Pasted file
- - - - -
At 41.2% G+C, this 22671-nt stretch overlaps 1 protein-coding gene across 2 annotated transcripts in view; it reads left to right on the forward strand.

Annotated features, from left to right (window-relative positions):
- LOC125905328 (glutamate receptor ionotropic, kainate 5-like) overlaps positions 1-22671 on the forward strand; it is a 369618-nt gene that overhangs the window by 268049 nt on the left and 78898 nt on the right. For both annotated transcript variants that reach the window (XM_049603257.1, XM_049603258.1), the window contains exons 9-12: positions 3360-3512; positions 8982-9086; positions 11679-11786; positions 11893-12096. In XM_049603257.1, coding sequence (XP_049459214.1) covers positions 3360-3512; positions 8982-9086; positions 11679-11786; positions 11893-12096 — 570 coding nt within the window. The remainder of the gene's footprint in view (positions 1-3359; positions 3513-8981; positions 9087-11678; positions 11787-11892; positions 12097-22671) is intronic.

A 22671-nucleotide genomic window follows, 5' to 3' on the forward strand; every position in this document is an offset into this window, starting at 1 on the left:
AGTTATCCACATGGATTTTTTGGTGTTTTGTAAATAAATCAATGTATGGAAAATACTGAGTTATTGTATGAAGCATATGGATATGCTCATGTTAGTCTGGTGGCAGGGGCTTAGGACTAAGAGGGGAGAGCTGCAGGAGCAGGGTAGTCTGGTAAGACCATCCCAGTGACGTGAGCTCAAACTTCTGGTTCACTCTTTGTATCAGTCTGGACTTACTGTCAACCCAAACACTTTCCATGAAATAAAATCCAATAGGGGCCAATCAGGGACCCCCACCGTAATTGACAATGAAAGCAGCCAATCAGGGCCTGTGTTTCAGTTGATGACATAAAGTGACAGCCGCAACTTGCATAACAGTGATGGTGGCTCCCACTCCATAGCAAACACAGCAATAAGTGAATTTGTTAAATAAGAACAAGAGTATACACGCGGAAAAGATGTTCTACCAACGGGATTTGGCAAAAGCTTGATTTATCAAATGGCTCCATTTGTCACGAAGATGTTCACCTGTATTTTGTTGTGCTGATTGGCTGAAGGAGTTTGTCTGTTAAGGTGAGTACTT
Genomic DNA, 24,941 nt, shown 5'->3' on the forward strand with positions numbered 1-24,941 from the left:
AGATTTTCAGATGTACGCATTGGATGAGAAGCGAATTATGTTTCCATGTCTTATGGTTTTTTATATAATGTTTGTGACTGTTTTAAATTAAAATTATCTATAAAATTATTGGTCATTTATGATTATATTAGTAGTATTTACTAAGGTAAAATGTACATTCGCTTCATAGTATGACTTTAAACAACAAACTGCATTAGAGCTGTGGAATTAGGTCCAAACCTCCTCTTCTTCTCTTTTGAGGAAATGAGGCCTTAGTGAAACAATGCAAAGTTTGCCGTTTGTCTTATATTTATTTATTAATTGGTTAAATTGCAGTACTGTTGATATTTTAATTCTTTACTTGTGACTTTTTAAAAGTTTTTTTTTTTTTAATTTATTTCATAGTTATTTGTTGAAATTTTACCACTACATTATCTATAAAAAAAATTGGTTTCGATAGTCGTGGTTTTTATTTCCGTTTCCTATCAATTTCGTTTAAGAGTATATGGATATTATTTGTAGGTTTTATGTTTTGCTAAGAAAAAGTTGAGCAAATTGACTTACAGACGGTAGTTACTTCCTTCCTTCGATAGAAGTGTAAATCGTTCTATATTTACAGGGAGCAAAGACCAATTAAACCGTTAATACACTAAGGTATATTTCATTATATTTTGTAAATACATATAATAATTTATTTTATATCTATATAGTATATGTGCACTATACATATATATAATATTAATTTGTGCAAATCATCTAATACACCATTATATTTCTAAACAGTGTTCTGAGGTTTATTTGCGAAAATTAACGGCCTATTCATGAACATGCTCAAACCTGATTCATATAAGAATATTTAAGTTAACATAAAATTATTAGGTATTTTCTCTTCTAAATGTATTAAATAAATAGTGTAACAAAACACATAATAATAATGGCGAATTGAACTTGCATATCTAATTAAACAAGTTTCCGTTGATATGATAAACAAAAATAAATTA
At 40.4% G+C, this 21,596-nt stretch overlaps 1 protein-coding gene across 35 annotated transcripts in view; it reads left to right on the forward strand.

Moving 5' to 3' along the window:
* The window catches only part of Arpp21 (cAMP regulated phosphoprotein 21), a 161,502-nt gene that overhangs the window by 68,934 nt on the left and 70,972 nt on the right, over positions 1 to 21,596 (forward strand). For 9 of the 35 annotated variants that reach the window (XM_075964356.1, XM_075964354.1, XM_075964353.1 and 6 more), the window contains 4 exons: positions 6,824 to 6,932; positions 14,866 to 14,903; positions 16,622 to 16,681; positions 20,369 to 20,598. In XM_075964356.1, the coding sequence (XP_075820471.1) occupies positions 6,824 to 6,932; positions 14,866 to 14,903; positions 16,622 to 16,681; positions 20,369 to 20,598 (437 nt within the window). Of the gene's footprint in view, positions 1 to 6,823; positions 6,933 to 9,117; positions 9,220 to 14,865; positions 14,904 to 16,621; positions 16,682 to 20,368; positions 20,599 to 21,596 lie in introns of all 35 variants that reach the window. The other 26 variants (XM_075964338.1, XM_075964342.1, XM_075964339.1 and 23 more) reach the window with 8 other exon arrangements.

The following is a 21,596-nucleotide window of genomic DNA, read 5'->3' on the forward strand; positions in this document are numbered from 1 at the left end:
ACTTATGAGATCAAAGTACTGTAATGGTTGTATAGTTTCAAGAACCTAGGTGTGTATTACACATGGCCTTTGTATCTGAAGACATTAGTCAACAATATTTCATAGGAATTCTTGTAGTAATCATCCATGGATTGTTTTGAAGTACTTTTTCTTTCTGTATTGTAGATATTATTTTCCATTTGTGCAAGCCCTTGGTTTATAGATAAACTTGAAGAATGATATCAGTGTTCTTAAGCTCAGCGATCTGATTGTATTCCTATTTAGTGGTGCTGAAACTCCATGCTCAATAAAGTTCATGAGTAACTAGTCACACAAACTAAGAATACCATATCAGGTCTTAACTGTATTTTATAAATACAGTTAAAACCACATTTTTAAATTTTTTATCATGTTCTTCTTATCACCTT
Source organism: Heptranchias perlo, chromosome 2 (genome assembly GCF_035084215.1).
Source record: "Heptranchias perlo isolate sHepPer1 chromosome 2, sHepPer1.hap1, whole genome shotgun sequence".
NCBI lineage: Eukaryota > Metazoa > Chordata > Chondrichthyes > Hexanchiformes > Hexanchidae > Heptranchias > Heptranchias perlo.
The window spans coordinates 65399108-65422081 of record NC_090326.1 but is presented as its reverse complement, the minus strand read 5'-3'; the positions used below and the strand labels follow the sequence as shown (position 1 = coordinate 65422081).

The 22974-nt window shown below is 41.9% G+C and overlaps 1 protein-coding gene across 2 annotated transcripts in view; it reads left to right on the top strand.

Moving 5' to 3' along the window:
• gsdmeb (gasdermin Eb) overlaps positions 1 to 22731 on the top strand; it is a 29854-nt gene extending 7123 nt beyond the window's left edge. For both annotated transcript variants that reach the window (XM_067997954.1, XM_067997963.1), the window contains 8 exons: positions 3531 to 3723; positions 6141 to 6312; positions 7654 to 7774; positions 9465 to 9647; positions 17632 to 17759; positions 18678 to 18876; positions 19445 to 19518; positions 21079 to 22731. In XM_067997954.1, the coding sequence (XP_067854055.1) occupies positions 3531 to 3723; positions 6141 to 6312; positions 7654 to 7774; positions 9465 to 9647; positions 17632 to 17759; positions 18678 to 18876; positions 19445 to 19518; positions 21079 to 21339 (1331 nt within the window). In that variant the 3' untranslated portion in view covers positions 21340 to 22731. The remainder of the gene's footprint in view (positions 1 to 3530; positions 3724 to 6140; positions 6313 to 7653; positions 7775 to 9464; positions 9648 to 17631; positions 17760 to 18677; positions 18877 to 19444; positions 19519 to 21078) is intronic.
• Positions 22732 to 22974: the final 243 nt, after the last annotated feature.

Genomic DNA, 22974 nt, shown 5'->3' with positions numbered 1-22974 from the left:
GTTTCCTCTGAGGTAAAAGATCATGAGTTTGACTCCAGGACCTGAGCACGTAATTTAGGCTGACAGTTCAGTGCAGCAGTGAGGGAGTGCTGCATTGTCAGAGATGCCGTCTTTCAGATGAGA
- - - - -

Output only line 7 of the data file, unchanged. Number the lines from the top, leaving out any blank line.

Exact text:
AGATTTTCAGATGTACGCATTGGATGAGAAGCGAATTATGTTTCCATGTCTTATGGTTTTTTATATAATGTTTGTGACTGTTTTAAATTAAAATTATCTATAAAATTATTGGTCATTTATGATTATATTAGTAGTATTTACTAAGGTAAAATGTACATTCGCTTCATAGTATGACTTTAAACAACAAACTGCATTAGAGCTGTGGAATTAGGTCCAAACCTCCTCTTCTTCTCTTTTGAGGAAATGAGGCCTTAGTGAAACAATGCAAAGTTTGCCGTTTGTCTTATATTTATTTATTAATTGGTTAAATTGCAGTACTGTTGATATTTTAATTCTTTACTTGTGACTTTTTAAAAGTTTTTTTTTTTTTAATTTATTTCATAGTTATTTGTTGAAATTTTACCACTACATTATCTATAAAAAAAATTGGTTTCGATAGTCGTGGTTTTTATTTCCGTTTCCTATCAATTTCGTTTAAGAGTATATGGATATTATTTGTAGGTTTTATGTTTTGCTAAGAAAAAGTTGAGCAAATTGACTTACAGACGGTAGTTACTTCCTTCCTTCGATAGAAGTGTAAATCGTTCTATATTTACAGGGAGCAAAGACCAATTAAACCGTTAATACACTAAGGTATATTTCATTATATTTTGTAAATACATATAATAATTTATTTTATATCTATATAGTATATGTGCACTATACATATATATAATATTAATTTGTGCAAATCATCTAATACACCATTATATTTCTAAACAGTGTTCTGAGGTTTATTTGCGAAAATTAACGGCCTATTCATGAACATGCTCAAACCTGATTCATATAAGAATATTTAAGTTAACATAAAATTATTAGGTATTTTCTCTTCTAAATGTATTAAATAAATAGTGTAACAAAACACATAATAATAATGGCGAATTGAACTTGCATATCTAATTAAACAAGTTTCCGTTGATATGATAAACAAAAATAAATTA